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Seven Decades Of Melodic Rock & Roll

Archive for the tag “Wondermints”

From The Stacks: An Indie Pop Playlist

Stacks of Records

I have written previously that my single most used iOs “app” is Groove which, among other things, creates playlists automatically based on artist attributes in the Last.fm database. It also creates playlists based on genre “tags” appearing in that database.

One “tag” that appeared the other day on my device was “indie pop.” I gave it whirl. The results were quite good, so I took twelve of the tracks and uploaded a new playlist to the 8 Tracks site. It is embedded below, and can be heard in full, and in sequence, by clicking on the arrow in the embedded image. At 37 minutes in length, it would fit nicely on a 12-inch platter of vinyl.

What will you hear on “From The Stacks”?

There are several artists discussed previously on this site. Scott Brookman kicks off the set with “Karen,” a bit of Pet Sounds-inspired pop from his 2000 long-player, For Those Who Like Pop. 

Wondermints contribute one of their lesser-known tracks, the jaunty Zombies-inspired “Sting O’ Luv,” from the long-unavailable Bali.

One of my favorite bands, The Sharp Things, check in with the subtly soulful, “The Devil In You Sings,” from an earlier LP, A Movable Feast

The Well Wishers deliver straight-up jangly Powerpop with “Heroes.”

The Corner Laughers close the set with the ukelele-driven sunshine pop of “Chicken Bingo,” which starts with one of my all-time favorite couplets: “they asked us where we came from, we said San Francisco/they asked again, we said outer space.” You can get that one here.

Along the way, the set list includes a track by the late, great Elliot Smith and a country-inspired ditty by Hippodrome, sung by Chris Richards, who also has been discussed several times previously on this site.

Here it is:

Complete set list:

1.  “Karen” — Scott Brookman

2.  “Forever” — The Hit Parade

3.  “Sting O’ Luv” — Wondermints

4.  “Don’t Turn Your Back (Open Your Eyes)” — The Afternoons

5.  “Miles Away” — Sparkwood

6.  “Heroes” — The Well Wishers

7.  “See You In The Morning” — Kontiki Suite

8.  “The Devil In You Sings” — The Sharp Things

9.  “Smash Up” — Greenberry Woods

10. “Strung Out Again” — Elliott Smith

11.  “Caroline” — Hippodrome

12. “Chicken Bingo” — The Corner Laughers

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Tweaking The Top 200 Power Pop Albums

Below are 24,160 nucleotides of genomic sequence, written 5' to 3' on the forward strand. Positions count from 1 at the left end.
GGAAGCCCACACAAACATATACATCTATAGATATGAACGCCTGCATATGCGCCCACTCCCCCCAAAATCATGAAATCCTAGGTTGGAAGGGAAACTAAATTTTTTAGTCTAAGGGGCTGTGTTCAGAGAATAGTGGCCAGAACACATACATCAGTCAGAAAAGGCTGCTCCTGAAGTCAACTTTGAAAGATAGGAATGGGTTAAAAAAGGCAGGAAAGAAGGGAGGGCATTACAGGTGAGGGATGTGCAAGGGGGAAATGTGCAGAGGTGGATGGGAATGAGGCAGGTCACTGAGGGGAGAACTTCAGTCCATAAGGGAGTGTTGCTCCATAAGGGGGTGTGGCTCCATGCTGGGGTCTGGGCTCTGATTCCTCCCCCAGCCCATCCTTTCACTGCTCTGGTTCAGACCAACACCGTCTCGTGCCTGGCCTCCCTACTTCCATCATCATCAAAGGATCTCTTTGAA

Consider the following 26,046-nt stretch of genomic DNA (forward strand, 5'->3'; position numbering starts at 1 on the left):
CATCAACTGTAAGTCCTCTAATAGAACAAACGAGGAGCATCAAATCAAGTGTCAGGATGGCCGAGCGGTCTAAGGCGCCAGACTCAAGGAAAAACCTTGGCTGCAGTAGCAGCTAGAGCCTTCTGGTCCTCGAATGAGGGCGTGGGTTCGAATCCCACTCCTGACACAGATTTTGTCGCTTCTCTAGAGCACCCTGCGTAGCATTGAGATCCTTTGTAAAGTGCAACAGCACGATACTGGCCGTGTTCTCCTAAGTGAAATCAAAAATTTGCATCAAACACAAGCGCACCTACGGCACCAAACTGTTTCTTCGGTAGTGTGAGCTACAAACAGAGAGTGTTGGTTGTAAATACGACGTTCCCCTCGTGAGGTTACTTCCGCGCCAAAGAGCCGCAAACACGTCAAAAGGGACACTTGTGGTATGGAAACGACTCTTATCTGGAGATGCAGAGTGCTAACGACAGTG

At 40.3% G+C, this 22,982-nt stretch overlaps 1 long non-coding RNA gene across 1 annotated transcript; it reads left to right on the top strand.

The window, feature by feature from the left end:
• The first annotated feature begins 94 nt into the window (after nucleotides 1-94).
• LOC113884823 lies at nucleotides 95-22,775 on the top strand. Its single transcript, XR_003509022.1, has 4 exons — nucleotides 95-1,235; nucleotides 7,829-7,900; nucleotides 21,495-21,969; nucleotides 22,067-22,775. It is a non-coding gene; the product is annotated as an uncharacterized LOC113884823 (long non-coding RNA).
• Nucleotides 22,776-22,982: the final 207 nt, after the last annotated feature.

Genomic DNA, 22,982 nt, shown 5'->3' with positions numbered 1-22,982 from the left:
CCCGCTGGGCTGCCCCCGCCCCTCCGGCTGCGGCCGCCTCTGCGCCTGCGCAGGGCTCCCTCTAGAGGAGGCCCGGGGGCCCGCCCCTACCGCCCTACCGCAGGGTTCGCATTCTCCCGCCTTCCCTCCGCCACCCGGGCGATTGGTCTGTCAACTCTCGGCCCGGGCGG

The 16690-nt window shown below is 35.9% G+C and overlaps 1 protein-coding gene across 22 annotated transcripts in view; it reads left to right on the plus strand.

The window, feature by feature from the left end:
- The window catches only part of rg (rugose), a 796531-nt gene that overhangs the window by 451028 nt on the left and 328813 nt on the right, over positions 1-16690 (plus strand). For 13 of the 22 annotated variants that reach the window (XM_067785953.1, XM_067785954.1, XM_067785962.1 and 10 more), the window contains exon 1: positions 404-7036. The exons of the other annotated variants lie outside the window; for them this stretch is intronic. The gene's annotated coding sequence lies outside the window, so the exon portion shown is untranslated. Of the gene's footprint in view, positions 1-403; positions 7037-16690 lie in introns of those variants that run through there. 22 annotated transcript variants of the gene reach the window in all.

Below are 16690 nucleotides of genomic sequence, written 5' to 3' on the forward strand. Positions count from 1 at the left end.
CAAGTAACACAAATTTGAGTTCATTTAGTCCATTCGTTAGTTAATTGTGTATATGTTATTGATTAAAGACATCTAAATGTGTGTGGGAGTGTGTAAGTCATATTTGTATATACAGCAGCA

Shake Some Action“If you’re a power pop fan, you’ve got the book, and quite a labor of love it was. But if you could tweak John Borack’s 200, what albums would be #1-#10?” So went a question posed in an on-line discussion group.

The book in question is Shake Some Action, a photograph of which appears to the left. It’s out-of print, but a list of the Top 200 can be found (with an occasional Spotify link) here

Lists of “the best” of anything can be difficult to compile. A fine line distinction between, say, Number 4 and Number 5 can be agonizing and, ultimately, quite arbitrary.

But this assignment was different. It used someone else’s list as a jumping off point. There were also “rules,” most particularly that there could only be one entry per artist on the list, and that “two-fers” could be included.

So I was game. Have I listened to every album in the Top 200? Of course not. That limited the playing field even more.

So here’s my quick, down and dirty tweaking of “John Borack’s 200.” No agonizing over fine line distinctions went into creating this list:

1.  Big Star, #1 Record/Radio City: All roads lead to and from this “two-fer.” If I created a list of my Top 100 songs of all-time, it would include “September Gurls,” “Thirteen,” “The Ballad of El Goodo,” “When My Baby’s Beside Me,” etc., etc., etc.

2.  Myracle Brah, Life On Planet Eartsnop: 20 songs meant for blasting out of an AM car radio in 1972 while driving around town with windows open and without a care in the world. The lead track, “Whisper Softly,” sets the tone for everything that comes after:

3.  Cotton Mather, Kontiki: The yin and yang of melodic rock. Slow, dreamy stuff (“Spin My Wheels”) slides effortlessly into full-throttled Power Pop (“My Before and After”). And it does it over-and-over again.

4.  Jellyfish, Spilt Milk: Some bands fly under your radar and are never noticed. Some are simply overlooked. Some are purposefully avoided. Jellyfish fits into the last category for me. No way, no how was I going to listen to this “hippie” stuff in the early-90s. That was just so wrong. Spilt Milk is simply the most brilliant collection of self-indulgent, over-the-top, bombastic circus pop ever released.